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Article
April 14, 1969

Intestinal Response to the Body's Requirement for IronControl of Iron Absorption

Author Affiliations

From the New England Medical Center Hospitals, Boston.

JAMA. 1969;208(2):347-351. doi:10.1001/jama.1969.03160020115016
Abstract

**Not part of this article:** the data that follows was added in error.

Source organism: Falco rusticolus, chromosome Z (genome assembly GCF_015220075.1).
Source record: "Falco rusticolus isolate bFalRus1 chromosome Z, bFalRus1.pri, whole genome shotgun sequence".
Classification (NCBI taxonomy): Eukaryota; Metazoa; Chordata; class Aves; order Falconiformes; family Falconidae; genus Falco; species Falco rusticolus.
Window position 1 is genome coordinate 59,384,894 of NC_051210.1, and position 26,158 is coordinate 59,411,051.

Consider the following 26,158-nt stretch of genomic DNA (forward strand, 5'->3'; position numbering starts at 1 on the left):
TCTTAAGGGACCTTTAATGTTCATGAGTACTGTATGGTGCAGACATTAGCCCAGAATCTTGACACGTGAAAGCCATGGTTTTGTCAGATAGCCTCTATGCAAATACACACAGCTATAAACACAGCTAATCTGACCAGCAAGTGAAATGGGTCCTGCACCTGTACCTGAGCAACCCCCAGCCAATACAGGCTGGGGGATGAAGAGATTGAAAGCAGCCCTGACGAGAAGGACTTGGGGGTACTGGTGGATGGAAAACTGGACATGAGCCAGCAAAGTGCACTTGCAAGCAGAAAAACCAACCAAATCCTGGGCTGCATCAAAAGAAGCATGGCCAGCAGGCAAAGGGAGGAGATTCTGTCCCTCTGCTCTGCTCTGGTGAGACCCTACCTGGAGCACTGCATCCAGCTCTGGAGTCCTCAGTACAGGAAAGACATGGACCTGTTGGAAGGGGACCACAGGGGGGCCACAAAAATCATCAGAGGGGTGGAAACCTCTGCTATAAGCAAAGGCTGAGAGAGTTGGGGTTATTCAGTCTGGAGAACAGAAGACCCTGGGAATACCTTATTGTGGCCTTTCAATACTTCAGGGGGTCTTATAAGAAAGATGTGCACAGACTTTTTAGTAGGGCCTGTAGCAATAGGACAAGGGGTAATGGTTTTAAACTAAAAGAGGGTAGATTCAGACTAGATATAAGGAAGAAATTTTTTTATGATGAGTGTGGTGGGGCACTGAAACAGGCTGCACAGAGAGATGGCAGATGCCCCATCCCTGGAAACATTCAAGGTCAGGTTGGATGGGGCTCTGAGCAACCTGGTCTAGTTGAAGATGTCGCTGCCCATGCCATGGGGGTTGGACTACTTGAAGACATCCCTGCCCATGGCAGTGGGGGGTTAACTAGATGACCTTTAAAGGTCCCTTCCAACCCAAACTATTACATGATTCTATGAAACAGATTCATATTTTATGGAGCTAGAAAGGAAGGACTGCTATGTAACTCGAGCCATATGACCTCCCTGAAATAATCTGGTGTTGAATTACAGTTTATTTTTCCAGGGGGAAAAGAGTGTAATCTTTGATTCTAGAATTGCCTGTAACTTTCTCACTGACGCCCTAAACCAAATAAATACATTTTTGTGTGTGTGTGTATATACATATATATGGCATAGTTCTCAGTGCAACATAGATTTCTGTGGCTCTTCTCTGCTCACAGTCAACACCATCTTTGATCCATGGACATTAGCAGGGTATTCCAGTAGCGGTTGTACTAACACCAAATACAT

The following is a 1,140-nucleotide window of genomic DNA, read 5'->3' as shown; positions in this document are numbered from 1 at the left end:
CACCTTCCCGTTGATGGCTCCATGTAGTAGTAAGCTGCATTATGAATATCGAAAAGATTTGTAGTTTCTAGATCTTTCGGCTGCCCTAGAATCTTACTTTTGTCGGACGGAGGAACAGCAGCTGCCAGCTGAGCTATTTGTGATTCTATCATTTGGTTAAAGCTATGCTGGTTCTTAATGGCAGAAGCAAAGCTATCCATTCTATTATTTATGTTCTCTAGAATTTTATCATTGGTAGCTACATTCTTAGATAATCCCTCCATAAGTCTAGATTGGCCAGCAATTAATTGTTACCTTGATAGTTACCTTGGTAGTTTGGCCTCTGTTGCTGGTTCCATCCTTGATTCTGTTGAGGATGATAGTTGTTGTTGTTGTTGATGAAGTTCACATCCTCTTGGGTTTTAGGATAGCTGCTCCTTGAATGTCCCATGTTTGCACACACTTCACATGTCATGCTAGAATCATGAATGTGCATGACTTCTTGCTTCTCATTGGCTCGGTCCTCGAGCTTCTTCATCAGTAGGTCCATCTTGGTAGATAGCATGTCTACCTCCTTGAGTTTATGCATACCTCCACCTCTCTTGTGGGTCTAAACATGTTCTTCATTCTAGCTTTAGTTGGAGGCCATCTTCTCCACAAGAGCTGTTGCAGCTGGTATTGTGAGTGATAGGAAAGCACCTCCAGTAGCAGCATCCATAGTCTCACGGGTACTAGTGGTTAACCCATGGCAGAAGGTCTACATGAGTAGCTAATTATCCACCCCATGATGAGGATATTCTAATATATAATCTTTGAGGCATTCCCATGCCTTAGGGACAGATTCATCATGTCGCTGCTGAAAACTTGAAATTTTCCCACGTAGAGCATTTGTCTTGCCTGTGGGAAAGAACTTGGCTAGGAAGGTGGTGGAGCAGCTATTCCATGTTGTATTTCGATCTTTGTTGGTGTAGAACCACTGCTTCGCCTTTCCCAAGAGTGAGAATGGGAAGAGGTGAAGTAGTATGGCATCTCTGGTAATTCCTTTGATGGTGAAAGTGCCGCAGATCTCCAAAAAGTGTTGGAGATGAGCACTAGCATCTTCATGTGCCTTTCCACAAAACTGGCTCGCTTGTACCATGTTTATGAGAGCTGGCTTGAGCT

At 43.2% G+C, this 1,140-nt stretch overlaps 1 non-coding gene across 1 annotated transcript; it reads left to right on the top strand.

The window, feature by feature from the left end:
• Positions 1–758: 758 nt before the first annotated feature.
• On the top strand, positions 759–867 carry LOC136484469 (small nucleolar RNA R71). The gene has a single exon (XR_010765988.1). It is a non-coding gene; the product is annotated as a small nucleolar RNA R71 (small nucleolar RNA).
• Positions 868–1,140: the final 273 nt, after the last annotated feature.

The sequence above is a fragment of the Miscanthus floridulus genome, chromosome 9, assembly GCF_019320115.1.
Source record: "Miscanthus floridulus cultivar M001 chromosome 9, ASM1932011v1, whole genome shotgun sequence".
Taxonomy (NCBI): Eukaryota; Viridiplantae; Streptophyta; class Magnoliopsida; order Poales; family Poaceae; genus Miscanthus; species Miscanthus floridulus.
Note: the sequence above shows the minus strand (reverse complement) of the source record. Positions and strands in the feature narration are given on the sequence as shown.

Dietary iron is absorbed by the mucosa of the small intestine in response to the body's requirement for iron. To a great extent, the amount of iron in the body is maintained at a constant level, not by excretion of excess iron but by the ability of the intestine to reject available, unneeded dietary iron.1 Excretion of iron is limited and, under normal conditions, apparently serves as a fine adjustment to the more important control provided by the intestinal mucosal block.1 When the requirement for iron increases as it does in iron deficiency states, the mucosal block is relaxed to permit the entry of more than the usual amount of dietary iron. When the iron deficiency has been satisfied, the mucosal block is restored to prevent the accumulation by the body of excessive amounts of storage iron. Ordinarily, the intestine absorbs only enough iron to replace the obligatory metabolic

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